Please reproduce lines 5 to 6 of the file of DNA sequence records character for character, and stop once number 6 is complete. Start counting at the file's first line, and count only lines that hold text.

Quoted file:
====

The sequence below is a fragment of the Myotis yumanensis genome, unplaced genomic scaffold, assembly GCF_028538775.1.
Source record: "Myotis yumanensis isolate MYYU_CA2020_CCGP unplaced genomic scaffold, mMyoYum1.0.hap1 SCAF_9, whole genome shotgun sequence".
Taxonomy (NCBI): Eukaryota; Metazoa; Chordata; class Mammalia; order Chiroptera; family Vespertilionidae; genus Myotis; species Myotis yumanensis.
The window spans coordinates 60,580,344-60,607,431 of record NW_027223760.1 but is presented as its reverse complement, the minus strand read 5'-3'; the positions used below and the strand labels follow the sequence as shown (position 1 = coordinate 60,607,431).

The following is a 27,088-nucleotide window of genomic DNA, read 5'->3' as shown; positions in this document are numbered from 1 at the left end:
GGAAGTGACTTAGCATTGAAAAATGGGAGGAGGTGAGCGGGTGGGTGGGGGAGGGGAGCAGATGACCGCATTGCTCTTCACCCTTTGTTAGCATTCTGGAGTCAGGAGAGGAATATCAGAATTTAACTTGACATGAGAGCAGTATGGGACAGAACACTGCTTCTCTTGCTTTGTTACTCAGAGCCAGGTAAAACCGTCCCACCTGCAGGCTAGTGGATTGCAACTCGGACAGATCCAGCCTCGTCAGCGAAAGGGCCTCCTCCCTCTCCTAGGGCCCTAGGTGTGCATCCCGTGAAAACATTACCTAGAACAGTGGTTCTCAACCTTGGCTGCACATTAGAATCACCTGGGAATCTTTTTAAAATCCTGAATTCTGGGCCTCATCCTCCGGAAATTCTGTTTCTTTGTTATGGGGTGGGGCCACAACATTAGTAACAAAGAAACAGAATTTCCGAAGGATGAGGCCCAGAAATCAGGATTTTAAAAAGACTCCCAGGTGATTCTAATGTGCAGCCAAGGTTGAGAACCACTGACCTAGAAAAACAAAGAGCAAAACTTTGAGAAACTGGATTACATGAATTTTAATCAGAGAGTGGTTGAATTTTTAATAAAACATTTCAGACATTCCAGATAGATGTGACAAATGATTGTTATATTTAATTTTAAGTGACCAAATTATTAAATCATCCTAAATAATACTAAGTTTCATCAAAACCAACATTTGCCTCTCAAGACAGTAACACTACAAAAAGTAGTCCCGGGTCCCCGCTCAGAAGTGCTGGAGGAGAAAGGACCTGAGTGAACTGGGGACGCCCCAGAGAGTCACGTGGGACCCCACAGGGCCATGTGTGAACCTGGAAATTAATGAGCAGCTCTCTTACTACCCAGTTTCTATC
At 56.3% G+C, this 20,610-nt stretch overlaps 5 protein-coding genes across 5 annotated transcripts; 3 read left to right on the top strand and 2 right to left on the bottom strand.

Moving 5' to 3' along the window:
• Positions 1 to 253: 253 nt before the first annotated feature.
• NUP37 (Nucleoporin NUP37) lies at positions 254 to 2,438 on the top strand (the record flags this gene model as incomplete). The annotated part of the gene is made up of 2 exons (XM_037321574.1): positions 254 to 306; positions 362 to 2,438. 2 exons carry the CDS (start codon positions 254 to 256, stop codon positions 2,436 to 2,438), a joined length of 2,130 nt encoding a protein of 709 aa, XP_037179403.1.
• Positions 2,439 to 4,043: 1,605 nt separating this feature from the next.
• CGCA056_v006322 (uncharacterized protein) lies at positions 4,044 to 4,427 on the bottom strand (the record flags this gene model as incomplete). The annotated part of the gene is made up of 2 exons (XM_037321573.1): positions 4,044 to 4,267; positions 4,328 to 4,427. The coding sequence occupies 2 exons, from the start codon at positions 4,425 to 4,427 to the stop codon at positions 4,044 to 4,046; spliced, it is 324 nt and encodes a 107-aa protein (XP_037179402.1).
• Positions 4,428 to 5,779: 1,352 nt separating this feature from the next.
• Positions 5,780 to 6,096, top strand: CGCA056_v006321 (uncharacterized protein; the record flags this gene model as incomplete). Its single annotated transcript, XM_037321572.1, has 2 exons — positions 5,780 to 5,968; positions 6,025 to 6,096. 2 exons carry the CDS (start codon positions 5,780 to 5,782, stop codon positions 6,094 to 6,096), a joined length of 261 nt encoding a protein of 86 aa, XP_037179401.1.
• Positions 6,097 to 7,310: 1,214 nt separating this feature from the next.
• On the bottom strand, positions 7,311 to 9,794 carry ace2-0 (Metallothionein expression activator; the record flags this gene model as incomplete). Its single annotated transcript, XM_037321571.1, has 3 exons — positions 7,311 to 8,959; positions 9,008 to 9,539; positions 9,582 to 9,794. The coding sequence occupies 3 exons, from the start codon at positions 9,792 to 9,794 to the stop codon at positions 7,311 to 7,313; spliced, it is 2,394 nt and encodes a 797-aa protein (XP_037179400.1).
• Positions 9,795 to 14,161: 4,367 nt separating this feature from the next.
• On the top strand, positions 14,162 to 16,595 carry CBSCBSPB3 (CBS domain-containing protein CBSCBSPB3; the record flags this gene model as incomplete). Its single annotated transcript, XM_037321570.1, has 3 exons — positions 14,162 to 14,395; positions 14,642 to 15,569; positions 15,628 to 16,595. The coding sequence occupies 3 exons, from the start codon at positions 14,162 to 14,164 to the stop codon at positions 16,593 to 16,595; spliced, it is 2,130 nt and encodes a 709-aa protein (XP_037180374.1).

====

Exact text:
The following is a 27,088-nucleotide window of genomic DNA, read 5'->3' as shown; positions in this document are numbered from 1 at the left end:
GGAAGTGACTTAGCATTGAAAAATGGGAGGAGGTGAGCGGGTGGGTGGGGGAGGGGAGCAGATGACCGCATTGCTCTTCACCCTTTGTTAGCATTCTGGAGTCAGGAGAGGAATATCAGAATTTAACTTGACATGAGAGCAGTATGGGACAGAACACTGCTTCTCTTGCTTTGTTACTCAGAGCCAGGTAAAACCGTCCCACCTGCAGGCTAGTGGATTGCAACTCGGACAGATCCAGCCTCGTCAGCGAAAGGGCCTCCTCCCTCTCCTAGGGCCCTAGGTGTGCATCCCGTGAAAACATTACCTAGAACAGTGGTTCTCAACCTTGGCTGCACATTAGAATCACCTGGGAATCTTTTTAAAATCCTGAATTCTGGGCCTCATCCTCCGGAAATTCTGTTTCTTTGTTATGGGGTGGGGCCACAACATTAGTAACAAAGAAACAGAATTTCCGAAGGATGAGGCCCAGAAATCAGGATTTTAAAAAGACTCCCAGGTGATTCTAATGTGCAGCCAAGGTTGAGAACCACTGACCTAGAAAAACAAAGAGCAAAACTTTGAGAAACTGGATTACATGAATTTTAATCAGAGAGTGGTTGAATTTTTAATAAAACATTTCAGACATTCCAGATAGATGTGACAAATGATTGTTATATTTAATTTTAAGTGACCAAATTATTAAATCATCCTAAATAATACTAAGTTTCATCAAAACCAACATTTGCCTCTCAAGACAGTAACACTACAAAAAGTAGTCCCGGGTCCCCGCTCAGAAGTGCTGGAGGAGAAAGGACCTGAGTGAACTGGGGACGCCCCAGAGAGTCACGTGGGACCCCACAGGGCCATGTGTGAACCTGGAAATTAATGAGCAGCTCTCTTACTACCCAGTTTCTATC